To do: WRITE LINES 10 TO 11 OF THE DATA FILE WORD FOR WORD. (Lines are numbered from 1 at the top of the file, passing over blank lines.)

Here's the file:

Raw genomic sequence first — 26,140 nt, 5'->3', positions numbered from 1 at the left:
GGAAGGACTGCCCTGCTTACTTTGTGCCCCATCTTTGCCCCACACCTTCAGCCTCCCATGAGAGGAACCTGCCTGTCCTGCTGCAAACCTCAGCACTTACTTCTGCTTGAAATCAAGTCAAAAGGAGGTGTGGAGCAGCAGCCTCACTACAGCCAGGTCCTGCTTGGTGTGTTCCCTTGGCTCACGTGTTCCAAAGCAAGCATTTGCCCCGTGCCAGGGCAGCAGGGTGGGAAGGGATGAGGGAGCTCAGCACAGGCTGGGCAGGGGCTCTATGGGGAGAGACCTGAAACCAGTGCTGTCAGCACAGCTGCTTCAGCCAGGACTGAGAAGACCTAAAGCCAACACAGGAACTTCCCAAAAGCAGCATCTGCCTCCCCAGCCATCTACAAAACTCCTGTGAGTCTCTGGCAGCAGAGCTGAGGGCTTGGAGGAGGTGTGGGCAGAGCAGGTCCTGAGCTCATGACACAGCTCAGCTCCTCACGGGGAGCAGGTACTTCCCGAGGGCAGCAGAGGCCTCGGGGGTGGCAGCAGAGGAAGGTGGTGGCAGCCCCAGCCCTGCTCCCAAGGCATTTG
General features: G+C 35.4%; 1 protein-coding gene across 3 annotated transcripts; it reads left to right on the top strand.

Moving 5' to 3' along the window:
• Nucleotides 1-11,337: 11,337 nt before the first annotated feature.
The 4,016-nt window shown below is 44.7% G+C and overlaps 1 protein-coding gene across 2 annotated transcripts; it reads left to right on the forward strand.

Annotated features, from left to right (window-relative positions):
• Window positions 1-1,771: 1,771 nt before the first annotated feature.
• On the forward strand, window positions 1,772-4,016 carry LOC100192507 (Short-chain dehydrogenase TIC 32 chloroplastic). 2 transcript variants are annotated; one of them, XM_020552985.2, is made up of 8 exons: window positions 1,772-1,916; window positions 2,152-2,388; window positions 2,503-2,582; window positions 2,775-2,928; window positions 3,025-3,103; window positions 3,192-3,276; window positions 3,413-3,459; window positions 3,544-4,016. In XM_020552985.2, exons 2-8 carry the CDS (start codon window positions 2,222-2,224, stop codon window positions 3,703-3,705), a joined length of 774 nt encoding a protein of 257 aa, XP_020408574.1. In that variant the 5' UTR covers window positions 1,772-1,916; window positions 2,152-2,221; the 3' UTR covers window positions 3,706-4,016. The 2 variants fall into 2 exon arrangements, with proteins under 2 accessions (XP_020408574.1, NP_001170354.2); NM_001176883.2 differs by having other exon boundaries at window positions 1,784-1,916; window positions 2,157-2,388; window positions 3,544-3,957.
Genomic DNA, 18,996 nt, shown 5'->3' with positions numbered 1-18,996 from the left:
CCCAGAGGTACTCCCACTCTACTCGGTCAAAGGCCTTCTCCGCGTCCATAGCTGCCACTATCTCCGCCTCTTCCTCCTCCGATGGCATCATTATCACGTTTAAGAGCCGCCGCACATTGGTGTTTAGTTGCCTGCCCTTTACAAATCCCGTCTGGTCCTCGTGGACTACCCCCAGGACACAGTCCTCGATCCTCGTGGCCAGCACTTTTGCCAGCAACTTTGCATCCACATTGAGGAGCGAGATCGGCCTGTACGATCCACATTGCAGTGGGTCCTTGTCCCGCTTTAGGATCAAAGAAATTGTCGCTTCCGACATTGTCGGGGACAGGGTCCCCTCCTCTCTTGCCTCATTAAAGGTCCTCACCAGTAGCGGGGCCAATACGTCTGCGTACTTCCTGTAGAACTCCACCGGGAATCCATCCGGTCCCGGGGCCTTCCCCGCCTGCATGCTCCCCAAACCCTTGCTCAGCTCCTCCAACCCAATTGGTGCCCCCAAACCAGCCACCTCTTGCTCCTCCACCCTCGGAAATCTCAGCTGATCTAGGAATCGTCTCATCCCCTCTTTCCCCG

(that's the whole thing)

Genomic DNA, 18,996 nt, shown 5'->3' with positions numbered 1-18,996 from the left:
CCCAGAGGTACTCCCACTCTACTCGGTCAAAGGCCTTCTCCGCGTCCATAGCTGCCACTATCTCCGCCTCTTCCTCCTCCGATGGCATCATTATCACGTTTAAGAGCCGCCGCACATTGGTGTTTAGTTGCCTGCCCTTTACAAATCCCGTCTGGTCCTCGTGGACTACCCCCAGGACACAGTCCTCGATCCTCGTGGCCAGCACTTTTGCCAGCAACTTTGCATCCACATTGAGGAGCGAGATCGGCCTGTACGATCCACATTGCAGTGGGTCCTTGTCCCGCTTTAGGATCAAAGAAATTGTCGCTTCCGACATTGTCGGGGACAGGGTCCCCTCCTCTCTTGCCTCATTAAAGGTCCTCACCAGTAGCGGGGCCAATACGTCTGCGTACTTCCTGTAGAACTCCACCGGGAATCCATCCGGTCCCGGGGCCTTCCCCGCCTGCATGCTCCCCAAACCCTTGCTCAGCTCCTCCAACCCAATTGGTGCCCCCAAACCAGCCACCTCTTGCTCCTCCACCCTCGGAAATCTCAGCTGATCTAGGAATCGTCTCATCCCCTCTTTCCCCG